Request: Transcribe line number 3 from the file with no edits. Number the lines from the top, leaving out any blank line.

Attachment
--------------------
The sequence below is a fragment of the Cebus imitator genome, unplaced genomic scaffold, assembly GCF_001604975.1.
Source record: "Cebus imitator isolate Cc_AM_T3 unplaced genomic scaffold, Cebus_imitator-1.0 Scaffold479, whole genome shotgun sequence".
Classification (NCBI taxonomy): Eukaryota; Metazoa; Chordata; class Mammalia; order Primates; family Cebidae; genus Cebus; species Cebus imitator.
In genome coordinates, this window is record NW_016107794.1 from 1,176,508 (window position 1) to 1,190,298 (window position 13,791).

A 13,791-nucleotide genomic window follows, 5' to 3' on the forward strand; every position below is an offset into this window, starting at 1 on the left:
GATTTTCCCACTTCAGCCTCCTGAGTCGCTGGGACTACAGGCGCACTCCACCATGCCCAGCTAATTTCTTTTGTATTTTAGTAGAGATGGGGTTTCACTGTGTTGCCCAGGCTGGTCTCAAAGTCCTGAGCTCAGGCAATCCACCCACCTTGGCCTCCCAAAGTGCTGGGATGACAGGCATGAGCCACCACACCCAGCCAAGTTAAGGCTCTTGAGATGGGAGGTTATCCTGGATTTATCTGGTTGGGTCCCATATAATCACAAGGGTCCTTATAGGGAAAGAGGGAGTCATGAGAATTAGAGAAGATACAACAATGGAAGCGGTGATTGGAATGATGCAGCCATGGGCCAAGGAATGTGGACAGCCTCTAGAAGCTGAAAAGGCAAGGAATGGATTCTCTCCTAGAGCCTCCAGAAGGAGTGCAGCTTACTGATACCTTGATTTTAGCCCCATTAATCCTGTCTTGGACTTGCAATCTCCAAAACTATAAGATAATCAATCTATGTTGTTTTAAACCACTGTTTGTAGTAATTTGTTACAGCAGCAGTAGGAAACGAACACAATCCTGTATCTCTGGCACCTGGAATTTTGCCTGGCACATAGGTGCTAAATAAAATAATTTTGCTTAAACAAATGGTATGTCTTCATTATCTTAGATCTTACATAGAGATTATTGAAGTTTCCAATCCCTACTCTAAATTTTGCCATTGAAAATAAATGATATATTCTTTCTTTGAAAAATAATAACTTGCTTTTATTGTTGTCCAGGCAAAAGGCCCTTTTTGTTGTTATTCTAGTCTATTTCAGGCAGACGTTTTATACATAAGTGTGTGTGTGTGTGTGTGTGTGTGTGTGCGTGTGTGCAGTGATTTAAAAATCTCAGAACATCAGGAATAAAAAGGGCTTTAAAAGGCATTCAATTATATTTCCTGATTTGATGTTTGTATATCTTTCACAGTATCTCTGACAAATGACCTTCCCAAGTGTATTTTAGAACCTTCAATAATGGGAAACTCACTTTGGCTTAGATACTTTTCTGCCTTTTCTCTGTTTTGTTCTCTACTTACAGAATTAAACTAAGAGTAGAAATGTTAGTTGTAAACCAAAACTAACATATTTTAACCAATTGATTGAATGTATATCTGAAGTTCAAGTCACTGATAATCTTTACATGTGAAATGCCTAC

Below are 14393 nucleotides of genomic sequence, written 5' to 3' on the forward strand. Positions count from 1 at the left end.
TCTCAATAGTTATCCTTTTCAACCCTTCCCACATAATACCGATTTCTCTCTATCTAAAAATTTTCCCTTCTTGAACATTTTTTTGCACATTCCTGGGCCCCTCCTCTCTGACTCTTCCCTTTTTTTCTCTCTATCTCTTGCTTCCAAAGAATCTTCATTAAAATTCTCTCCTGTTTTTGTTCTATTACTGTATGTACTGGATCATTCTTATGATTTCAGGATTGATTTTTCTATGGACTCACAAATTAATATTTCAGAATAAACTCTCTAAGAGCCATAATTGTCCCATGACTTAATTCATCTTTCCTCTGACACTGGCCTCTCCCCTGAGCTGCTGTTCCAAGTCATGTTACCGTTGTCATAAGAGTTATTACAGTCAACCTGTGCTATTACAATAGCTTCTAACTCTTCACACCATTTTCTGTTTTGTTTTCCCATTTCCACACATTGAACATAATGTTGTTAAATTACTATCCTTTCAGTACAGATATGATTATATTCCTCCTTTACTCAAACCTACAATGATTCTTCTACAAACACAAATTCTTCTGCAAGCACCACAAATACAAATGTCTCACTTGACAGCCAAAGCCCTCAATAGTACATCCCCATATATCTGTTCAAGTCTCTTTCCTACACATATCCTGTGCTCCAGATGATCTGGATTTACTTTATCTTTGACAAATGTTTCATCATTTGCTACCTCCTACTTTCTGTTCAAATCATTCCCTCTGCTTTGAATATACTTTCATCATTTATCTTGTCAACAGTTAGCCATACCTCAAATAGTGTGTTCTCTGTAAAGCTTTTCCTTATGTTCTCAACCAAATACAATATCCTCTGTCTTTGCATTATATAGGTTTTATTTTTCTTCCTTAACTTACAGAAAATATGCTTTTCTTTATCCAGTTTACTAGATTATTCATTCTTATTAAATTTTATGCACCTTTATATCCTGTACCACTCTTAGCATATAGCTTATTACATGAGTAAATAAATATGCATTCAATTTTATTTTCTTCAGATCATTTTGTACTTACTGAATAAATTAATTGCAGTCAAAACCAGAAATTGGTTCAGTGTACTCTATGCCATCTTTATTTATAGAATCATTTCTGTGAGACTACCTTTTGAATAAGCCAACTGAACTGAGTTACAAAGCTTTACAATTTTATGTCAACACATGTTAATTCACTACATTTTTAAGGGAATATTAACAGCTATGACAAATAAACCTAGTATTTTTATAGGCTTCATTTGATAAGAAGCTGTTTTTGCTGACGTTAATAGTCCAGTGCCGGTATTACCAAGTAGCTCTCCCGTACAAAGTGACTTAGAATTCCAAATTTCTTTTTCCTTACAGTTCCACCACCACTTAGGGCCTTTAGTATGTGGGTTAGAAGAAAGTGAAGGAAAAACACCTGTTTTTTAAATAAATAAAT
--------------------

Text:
Classification (NCBI taxonomy): Eukaryota; Metazoa; Chordata; class Mammalia; order Primates; family Cebidae; genus Cebus; species Cebus imitator.